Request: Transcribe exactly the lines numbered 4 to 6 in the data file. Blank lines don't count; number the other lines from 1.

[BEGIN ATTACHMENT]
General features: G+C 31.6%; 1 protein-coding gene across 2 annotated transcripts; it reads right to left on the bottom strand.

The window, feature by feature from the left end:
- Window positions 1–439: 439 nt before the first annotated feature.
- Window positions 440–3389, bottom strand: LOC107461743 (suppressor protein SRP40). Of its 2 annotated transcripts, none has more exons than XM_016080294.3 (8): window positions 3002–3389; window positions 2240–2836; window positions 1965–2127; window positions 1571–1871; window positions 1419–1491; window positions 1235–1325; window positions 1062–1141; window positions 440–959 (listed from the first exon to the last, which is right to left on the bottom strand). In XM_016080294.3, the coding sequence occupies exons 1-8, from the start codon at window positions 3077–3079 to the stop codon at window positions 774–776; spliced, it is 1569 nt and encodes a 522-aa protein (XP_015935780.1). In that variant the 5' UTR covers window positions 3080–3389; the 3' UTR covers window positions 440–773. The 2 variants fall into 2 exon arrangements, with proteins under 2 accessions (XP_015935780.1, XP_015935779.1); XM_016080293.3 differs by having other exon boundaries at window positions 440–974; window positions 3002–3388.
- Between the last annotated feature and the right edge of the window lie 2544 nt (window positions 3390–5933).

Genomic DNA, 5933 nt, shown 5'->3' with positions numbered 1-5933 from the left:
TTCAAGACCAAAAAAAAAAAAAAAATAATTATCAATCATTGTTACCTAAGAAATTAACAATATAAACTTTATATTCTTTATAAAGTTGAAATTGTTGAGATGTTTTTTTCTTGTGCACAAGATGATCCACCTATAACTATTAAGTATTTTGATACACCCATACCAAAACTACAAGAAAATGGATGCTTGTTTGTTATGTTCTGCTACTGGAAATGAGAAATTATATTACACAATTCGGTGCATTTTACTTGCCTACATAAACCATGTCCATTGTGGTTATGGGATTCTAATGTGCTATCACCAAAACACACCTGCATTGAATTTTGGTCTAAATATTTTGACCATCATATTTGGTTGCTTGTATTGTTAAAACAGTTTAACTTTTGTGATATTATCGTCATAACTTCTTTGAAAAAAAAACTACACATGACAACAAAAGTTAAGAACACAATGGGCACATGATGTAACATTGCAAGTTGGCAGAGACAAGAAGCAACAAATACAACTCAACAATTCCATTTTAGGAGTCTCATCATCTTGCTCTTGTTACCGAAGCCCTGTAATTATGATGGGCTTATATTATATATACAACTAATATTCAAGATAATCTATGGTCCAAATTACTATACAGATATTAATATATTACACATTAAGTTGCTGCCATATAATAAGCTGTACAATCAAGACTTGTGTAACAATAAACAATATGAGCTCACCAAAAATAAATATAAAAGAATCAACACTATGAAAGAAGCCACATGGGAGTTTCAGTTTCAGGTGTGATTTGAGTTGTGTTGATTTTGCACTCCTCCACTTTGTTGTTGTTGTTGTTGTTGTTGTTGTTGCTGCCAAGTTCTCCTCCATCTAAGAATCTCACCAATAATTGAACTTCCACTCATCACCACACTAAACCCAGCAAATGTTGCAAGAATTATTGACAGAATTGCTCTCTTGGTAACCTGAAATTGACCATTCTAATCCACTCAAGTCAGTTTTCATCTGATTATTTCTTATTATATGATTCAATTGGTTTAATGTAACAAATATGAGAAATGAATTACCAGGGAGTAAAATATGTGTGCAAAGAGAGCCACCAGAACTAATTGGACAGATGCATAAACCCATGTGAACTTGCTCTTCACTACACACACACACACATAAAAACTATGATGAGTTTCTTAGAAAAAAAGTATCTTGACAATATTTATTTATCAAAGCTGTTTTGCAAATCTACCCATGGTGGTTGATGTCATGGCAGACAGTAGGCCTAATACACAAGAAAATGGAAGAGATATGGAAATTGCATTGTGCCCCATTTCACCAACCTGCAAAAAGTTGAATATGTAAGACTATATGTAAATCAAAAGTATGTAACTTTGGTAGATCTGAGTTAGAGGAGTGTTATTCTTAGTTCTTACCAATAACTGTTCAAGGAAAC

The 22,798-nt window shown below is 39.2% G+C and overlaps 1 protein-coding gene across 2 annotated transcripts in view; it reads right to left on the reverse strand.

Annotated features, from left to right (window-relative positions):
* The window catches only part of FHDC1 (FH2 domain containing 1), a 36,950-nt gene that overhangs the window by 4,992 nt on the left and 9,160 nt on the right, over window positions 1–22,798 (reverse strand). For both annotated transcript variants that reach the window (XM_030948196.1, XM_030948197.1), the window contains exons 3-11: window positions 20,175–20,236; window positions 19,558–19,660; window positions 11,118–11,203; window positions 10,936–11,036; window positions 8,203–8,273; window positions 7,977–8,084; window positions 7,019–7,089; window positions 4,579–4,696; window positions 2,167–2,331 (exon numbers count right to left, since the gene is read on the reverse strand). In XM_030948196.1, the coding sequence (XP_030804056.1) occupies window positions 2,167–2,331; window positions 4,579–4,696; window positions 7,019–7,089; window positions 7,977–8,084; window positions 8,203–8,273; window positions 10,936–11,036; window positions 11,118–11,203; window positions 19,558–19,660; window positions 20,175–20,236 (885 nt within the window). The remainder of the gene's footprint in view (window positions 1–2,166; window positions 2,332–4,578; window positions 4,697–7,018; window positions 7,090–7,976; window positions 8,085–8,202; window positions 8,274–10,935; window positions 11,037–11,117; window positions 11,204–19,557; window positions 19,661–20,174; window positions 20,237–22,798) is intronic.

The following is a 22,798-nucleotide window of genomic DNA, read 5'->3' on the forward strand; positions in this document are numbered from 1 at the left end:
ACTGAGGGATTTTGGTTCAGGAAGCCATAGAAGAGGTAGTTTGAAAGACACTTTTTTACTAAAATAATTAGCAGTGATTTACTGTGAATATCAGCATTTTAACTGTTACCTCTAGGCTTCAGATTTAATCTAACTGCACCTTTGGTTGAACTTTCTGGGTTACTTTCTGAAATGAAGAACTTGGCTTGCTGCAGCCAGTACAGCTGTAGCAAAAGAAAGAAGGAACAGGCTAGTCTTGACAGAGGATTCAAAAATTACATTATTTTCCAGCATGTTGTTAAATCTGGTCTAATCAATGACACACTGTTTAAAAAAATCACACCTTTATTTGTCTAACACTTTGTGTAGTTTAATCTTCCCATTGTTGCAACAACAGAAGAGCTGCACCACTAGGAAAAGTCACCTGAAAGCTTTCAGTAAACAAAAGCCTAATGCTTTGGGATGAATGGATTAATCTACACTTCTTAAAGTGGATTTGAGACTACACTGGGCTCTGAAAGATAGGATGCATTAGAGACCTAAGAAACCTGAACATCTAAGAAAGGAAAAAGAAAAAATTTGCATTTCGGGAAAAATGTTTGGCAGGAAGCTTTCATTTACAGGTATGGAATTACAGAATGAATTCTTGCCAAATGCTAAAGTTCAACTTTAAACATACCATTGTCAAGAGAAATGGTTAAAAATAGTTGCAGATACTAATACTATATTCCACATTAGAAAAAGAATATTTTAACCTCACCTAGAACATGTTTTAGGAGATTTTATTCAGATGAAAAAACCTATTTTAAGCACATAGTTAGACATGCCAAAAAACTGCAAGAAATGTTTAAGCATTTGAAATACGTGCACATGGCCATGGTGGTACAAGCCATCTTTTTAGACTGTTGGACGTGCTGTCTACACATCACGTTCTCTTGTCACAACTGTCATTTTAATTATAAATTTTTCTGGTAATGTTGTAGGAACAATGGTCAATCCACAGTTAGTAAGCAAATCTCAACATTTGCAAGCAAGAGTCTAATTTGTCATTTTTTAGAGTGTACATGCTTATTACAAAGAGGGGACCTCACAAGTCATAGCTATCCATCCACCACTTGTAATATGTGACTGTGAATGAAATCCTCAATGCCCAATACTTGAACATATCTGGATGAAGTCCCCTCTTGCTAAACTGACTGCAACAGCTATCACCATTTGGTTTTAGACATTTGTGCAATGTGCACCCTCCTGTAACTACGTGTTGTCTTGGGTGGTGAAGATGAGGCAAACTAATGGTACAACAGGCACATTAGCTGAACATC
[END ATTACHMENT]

- Window positions 440–3389, bottom strand: LOC107461743 (suppressor protein SRP40). Of its 2 annotated transcripts, none has more exons than XM_016080294.3 (8): window positions 3002–3389; window positions 2240–2836; window positions 1965–2127; window positions 1571–1871; window positions 1419–1491; window positions 1235–1325; window positions 1062–1141; window positions 440–959 (listed from the first exon to the last, which is right to left on the bottom strand). In XM_016080294.3, the coding sequence occupies exons 1-8, from the start codon at window positions 3077–3079 to the stop codon at window positions 774–776; spliced, it is 1569 nt and encodes a 522-aa protein (XP_015935780.1). In that variant the 5' UTR covers window positions 3080–3389; the 3' UTR covers window positions 440–773. The 2 variants fall into 2 exon arrangements, with proteins under 2 accessions (XP_015935780.1, XP_015935779.1); XM_016080293.3 differs by having other exon boundaries at window positions 440–974; window positions 3002–3388.
- Between the last annotated feature and the right edge of the window lie 2544 nt (window positions 3390–5933).

Genomic DNA, 5933 nt, shown 5'->3' with positions numbered 1-5933 from the left: